As a member of the CLIR/DLF Post-Doctoral Fellows program, I attended this fall’s CNI meeting with the rest of the cohort of 1st year CLIR postdocs — a special treat, since attendance at CNI is normally restricted to two people from each of the member institutions, and two people from McMaster were already going.
The CNI meeting is a hybrid of the industry and academic conference styles. This means that in every session I saw, people actually spoke, rather than read papers; and that some sessions were hour-long talks given by one person. The role of the speakers varied: some were industry professionals, others were librarians or alt-ac staff, a few were professors.
It was an interesting conference, and one that I suspect I would benefit from attending again, if I can make it work, because there do seem to be trends that ebb and flow. CNI caters to a particular hybrid community — one which in some ways, I’ve been part of for a few years now, and in other ways, I’m new to, as a recently-minted PhD, and as someone newly employed within a library to do digital scholarship work and development. In short: I’m still learning how to assess the buzz, and judge what might be short-term trend talk, vs. recurring concerns.
With that caveat, here’s what I noticed/found myself discussing with others at the conference, and what I expect I’ll be thinking about in the next several months.
1) Linked open data.
It seemed like there was one session focusing on LOD in almost every time slot. Has LOD always been such a hot topic, I wonder, or are libraries/academic info-professionals getting into it more recently, much as I have? The number of sessions devoted to LOD is a measure of interest in it, rather than clear strategies for working with it/decisions about what to do (but this is a perennial challenge with LOD, or it has been so far — this presentation from Robert Sanderson from the JDH is a good run-down of some of the problems.
I’m still enthusiastic about the potential of LOD for my project, and for digital humanities projects that involve complex, heterogeneous data — but I admit that what I saw (and read via Twitter, for panels I didn’t attend), made me understand Sanderson’s lack of confidence in it as a platform. There seemed to be some instances where people wanted to be extraordinarily precise with their data, and others where automation was going to happen on such a vast scale that errors were inevitable, and it seemed that there would be little effort to even try and deal with them. (I keep hoping that I thoroughly misunderstood what I heard at that particular session).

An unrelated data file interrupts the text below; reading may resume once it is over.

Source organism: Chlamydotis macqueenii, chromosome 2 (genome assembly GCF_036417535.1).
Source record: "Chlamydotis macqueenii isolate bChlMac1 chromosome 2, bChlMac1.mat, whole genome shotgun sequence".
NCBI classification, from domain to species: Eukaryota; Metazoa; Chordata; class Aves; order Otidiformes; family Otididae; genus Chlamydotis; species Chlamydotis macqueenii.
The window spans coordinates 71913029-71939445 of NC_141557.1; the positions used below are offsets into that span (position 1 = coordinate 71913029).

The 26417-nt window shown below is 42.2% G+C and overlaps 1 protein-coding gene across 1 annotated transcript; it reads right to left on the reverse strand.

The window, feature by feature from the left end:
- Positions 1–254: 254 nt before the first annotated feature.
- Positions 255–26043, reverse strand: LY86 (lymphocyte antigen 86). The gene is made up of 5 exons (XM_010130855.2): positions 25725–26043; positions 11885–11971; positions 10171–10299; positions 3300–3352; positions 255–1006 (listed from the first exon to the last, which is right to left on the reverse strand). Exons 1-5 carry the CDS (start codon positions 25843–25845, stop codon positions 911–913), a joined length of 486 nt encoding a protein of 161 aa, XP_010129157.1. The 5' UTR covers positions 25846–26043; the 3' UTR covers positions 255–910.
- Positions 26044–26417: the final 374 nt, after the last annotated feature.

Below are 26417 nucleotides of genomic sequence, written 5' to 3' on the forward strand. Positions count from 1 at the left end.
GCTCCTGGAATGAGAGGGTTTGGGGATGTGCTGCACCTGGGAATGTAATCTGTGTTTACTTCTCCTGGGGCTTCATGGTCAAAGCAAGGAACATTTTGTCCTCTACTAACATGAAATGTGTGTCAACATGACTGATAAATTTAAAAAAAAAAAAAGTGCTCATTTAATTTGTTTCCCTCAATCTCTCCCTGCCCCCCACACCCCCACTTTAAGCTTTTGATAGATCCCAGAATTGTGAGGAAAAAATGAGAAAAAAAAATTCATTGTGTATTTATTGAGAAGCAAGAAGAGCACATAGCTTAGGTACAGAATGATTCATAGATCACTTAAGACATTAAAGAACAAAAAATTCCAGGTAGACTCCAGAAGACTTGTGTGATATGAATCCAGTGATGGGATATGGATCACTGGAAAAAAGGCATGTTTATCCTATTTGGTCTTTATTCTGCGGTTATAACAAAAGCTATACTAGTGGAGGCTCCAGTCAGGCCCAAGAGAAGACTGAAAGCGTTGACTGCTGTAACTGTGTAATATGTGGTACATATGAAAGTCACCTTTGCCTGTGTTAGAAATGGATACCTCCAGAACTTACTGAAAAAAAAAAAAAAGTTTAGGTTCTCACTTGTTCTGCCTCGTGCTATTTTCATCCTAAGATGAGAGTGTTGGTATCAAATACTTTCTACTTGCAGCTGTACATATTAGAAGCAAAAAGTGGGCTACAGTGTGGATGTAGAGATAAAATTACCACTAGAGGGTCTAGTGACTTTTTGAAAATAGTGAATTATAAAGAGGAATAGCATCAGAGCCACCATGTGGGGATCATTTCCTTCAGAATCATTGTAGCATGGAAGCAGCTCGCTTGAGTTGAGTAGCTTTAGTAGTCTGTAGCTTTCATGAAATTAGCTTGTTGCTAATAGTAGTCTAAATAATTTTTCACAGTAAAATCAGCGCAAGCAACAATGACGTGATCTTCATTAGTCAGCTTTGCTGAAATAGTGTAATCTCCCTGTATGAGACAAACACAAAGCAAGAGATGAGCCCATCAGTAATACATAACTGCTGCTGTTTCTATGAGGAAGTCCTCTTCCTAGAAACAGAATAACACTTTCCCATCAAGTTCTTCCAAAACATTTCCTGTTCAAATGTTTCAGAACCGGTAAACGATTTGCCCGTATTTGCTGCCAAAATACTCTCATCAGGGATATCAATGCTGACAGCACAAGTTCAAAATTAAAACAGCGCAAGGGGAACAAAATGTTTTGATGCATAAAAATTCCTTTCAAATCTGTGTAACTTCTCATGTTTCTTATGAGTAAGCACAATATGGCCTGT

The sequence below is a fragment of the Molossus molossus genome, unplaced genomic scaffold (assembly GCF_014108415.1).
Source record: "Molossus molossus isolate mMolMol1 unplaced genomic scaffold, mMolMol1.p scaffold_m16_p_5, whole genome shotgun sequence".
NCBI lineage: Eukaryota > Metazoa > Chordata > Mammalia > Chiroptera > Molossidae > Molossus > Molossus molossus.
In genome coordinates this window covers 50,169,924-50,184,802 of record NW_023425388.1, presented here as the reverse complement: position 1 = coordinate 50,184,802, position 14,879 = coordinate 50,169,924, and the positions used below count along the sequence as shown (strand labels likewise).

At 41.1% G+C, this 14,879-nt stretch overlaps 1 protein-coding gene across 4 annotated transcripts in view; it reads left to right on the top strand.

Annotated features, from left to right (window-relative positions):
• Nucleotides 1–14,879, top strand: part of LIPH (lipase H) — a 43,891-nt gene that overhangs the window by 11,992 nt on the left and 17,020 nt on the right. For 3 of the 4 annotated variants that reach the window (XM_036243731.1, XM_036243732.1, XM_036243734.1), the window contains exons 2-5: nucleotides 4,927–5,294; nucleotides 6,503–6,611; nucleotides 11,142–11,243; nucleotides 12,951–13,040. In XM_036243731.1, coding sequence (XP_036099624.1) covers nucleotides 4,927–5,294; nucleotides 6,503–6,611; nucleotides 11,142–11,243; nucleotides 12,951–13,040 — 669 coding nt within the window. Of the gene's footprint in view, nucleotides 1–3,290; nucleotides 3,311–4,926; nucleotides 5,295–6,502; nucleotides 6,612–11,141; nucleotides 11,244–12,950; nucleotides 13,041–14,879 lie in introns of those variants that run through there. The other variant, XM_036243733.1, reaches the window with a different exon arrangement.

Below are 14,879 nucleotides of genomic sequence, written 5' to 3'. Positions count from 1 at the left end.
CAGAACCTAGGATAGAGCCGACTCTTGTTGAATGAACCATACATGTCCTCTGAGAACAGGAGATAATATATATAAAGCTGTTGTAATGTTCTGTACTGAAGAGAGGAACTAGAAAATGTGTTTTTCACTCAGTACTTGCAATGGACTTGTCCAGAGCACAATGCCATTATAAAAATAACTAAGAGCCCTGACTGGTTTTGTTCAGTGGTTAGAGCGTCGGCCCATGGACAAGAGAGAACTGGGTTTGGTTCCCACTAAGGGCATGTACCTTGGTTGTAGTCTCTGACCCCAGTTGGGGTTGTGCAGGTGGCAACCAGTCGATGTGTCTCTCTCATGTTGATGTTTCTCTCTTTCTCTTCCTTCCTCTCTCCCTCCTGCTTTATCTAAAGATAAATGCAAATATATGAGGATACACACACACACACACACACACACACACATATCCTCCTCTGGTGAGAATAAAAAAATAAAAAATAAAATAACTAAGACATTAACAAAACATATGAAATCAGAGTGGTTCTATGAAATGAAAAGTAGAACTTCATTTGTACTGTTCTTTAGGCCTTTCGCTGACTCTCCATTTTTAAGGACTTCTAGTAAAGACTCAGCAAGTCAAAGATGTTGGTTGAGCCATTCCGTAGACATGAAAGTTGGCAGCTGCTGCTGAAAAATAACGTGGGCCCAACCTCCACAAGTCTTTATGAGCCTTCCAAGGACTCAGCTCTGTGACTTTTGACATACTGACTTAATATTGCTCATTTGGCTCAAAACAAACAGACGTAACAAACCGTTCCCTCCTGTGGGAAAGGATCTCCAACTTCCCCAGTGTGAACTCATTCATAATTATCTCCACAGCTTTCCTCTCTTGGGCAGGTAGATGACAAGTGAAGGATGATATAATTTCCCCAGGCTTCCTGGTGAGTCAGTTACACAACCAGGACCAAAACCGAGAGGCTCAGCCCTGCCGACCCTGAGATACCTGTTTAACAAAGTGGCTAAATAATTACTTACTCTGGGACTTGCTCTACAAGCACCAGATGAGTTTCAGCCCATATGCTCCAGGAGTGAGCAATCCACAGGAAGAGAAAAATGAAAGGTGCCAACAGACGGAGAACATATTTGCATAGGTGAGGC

This isn’t the time or place to fall down the LOD rabbit hole, but listening made it clear to me that I need to make my own adventures and process with semantic web stuff more transparent. There’s great potential for LOD in digital scholarship, if we can work through the associated challenges.
2) How people work together, and/or challenges involved in supporting people working together.
Some people work mostly independently, others work in teams; but a lot (all?) of the endeavours that info-professionals are currently involved in depend on the success of multiple teams being able to communicate and work together effectively. I typed “teams”, but it occurs to me that in some ways, that’s an oversimplification, because teamwork is very much an industry idea, and I regularly see academics (faculty and staff) bristling at the idea of being on teams.
Data is being created/curated/managed by one group of people by use for another group of people (and yes, these two groups partially overlap), but it’s not always clear how much communication happens between the two groups, how that communication fits into the workflow, or how much time people spend on trying to make the communication effective, rather than potentially alienating. Inna Kouper, of the University of Indiana, gave a workshop on Data Curation for the CLIR cohort, and brought up a problem that I’ve heard mentioned multiple times lately: bad surveys. To wit, people who send out surveys that take up other people’s time — only the questions in the surveys turn out to be the wrong ones, leading to oh, frak, another survey… Making a survey is easy. Making a really good survey isn’t quite as easy.